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Providing medical care for Austria’s top skiers For a world-class performance on ice and snow

Issue 03/2020

Torn cruciate ligaments are becoming increasingly common in amateur skiers as well as professionals, such as the ski jumpers and Nordic combined specialists of the Austrian Skiing Association (ÖSV). To enable the athletes to get back in top shape again, ÖSV team physician Dr. med. Jürgen Barthofer relies on Bauerfeind orthoses and supports for treatment.

Dr. med. Jürgen Barthofer ist seit 2008 offizieller ÖSV-Mannschaftsarzt. Der Sport- und Allgemeinmediziner sowie Unfallchirurg hat sich auf Kreuzbandverletzungen spezialisiert und leitet eine eigene Praxis in Linz.
Dr. med. Jürgen Barthofer has been the official ÖSV team physician since 2008. The Physician for Sports and General Medicine and Trauma Surgeon has specialized in cruciate ligament injuries and runs a practice in Linz, Austria.

Many skiers are already looking forward to the next winter sports season. For years, however, injuries caused during winter sports have continued to increase. On the one hand, this is down to the higher number of skiers on the slopes, combined with overconfidence and inadequate physical preparation. On the other hand, technical equipment is also responsible. “Carving skis, for example, allow ever increasing speeds with reduced radii. This results in particularly high torque which, in turn, leads to more torn cruciate ligaments and tibial plateau fractures,” explains Dr. Jürgen Barthofer, Physician for General Medicine, Sports Medicine and Sports Traumatology and Specialist in Trauma Surgery. In his practice in Linz, Austria, the cruciate ligament specialist treats about 70 patients per week during the winter season. This includes both hobby skiers and many professionals, in particular the top athletes from the Austrian Skiing Association (ÖSV). Dr. Barthofer has been the official ÖSV team physician for the Austrian ski jumpers and Nordic combination specialists since 2008. For this group of athletes, injuries to the cruciate ligament have also gone up significantly, based on flatter and faster flight trajectories and the associated increase in pressure during landing. Add to that modified ski binding, which allows increased uplift in the air but also makes the jumper more prone to cruciate ligament tears when landing.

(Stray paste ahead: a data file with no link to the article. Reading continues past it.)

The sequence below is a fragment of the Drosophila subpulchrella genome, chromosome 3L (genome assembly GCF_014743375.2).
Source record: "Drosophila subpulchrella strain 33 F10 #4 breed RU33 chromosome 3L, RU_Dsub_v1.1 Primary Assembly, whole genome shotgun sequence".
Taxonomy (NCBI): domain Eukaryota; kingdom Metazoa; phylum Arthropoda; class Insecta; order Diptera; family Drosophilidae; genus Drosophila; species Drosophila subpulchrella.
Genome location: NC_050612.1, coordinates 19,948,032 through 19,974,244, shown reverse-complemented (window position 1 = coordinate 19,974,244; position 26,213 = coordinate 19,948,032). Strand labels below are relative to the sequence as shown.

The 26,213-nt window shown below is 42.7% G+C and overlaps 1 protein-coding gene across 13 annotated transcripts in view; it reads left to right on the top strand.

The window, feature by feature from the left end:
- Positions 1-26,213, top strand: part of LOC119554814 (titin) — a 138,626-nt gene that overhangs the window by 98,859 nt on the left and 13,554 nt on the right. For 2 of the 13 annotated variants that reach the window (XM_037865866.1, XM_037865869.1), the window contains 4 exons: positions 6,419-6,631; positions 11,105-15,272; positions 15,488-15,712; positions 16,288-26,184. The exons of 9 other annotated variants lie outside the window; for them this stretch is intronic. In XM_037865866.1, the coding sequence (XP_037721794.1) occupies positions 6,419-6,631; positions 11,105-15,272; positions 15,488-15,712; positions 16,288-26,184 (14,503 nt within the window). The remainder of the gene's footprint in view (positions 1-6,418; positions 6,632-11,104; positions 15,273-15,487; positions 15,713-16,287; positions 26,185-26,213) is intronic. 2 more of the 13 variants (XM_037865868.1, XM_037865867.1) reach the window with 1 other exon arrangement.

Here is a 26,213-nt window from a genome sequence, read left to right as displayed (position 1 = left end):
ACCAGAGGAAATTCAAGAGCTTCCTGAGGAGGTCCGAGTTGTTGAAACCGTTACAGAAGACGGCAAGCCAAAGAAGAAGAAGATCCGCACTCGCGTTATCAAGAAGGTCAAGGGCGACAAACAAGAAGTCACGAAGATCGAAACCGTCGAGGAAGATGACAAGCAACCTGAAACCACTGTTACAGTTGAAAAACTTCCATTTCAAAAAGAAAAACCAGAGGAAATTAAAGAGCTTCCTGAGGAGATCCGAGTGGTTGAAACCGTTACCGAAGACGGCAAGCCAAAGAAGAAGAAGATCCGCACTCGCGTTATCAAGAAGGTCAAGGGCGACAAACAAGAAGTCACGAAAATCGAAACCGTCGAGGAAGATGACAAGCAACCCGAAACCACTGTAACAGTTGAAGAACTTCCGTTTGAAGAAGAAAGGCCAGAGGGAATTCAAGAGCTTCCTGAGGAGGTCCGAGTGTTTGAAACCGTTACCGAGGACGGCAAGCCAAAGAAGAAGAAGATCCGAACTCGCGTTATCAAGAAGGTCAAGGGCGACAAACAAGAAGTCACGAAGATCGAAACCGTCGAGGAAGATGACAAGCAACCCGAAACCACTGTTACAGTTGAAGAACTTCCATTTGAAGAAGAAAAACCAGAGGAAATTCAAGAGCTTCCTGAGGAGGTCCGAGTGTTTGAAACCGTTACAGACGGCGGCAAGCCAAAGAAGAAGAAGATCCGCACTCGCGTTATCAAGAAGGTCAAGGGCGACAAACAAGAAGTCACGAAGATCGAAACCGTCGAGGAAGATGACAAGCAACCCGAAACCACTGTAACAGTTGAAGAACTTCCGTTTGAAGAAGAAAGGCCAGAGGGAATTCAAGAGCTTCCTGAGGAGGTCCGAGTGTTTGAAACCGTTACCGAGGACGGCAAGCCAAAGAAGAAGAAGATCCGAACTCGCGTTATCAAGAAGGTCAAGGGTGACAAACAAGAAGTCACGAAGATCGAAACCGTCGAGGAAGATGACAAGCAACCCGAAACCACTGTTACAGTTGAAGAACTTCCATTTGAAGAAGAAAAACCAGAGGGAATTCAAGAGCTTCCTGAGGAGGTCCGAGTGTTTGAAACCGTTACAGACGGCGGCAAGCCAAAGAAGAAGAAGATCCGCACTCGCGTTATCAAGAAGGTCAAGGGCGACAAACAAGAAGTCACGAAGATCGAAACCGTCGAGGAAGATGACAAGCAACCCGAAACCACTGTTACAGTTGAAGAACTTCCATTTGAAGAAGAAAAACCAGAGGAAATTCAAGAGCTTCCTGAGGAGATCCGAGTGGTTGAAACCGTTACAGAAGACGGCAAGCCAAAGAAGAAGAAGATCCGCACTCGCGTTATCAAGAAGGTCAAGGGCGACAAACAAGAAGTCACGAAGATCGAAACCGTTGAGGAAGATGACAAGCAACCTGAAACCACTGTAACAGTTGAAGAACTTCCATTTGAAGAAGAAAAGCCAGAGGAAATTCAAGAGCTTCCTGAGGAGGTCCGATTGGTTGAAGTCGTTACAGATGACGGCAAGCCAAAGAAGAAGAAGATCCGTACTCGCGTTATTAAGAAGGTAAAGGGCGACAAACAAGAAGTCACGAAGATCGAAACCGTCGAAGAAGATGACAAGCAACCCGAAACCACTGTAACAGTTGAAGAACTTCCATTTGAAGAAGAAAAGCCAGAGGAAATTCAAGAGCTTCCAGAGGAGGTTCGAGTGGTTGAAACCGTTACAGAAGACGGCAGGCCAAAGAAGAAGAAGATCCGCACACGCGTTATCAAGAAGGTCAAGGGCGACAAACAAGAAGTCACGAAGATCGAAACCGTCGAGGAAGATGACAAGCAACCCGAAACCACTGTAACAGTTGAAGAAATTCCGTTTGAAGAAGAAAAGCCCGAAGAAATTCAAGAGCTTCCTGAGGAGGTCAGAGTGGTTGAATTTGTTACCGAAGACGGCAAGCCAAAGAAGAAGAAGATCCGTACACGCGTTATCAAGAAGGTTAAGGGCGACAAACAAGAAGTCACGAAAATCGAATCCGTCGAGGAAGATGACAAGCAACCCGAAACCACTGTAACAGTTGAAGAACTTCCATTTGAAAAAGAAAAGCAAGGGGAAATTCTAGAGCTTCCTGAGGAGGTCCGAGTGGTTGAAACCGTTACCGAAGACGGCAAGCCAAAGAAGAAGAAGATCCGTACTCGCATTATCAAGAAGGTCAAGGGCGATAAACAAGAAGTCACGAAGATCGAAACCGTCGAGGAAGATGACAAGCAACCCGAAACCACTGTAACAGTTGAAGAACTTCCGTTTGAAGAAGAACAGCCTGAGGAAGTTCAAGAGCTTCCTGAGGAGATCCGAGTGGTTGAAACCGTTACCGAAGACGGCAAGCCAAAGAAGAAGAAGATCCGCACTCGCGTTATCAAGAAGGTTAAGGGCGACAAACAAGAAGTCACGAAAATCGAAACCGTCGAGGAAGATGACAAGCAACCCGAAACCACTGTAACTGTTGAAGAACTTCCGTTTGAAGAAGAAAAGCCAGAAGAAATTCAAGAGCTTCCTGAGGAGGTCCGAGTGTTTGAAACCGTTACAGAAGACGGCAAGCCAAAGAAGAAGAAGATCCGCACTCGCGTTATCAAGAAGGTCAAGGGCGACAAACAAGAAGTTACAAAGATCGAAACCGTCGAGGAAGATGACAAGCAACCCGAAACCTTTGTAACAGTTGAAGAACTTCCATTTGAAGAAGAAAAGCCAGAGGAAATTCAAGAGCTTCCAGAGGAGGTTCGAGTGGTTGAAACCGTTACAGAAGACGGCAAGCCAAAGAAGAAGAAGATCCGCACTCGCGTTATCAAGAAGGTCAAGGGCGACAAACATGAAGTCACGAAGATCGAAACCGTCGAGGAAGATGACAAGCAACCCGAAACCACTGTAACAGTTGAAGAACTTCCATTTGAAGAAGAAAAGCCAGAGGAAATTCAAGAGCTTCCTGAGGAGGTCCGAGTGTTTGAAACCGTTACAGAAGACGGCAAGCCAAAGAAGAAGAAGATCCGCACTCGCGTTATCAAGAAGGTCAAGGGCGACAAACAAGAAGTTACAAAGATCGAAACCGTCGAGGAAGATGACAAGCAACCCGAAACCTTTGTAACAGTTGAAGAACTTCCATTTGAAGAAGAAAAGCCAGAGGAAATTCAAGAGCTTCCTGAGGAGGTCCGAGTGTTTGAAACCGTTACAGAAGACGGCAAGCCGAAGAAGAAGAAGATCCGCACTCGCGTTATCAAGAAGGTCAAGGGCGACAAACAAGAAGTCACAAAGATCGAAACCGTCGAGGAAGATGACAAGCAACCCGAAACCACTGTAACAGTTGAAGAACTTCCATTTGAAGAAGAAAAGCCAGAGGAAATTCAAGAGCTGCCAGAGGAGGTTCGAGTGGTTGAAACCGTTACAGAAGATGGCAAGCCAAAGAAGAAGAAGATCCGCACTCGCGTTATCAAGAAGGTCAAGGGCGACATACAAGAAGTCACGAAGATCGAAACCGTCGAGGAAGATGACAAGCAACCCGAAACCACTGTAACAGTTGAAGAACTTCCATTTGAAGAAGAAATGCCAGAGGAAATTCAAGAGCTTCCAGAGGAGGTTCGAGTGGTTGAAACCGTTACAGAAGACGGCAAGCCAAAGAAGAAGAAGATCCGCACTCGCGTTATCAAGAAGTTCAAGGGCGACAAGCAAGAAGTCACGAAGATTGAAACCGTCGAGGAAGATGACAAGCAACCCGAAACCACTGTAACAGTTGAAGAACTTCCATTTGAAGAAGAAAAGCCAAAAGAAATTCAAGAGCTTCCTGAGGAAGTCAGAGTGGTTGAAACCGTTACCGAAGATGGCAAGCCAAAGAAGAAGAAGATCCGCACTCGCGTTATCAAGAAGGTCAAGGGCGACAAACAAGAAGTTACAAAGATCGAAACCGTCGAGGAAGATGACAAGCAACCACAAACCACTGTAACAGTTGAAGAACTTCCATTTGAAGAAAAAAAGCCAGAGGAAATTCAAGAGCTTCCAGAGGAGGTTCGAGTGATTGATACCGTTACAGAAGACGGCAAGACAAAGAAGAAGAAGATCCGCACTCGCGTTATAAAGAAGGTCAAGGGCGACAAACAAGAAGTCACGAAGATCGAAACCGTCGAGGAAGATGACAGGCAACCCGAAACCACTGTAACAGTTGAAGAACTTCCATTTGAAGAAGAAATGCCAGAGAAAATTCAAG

Step-by-step treatment

“Professionals and amateurs don’t differ in the type and severity of their skiing injuries,” the sports physician reports. “The former, however, deal with it more professionally and immediately concentrate on returning to maximum performance as quickly as possible.” During the recovery process, athletes benefit from their sporty basic constitution and their capacity for extensive training, of course. The intensity level of their treatment is therefore particularly high. An example for this is Mario Seidl from the ÖSV’s Nordic combination national squad: in September 2019, he tore the anterior cruciate ligament in his left knee and was then operated on by Dr. Barthofer. The surgery was successful and now he is about to make his come-back.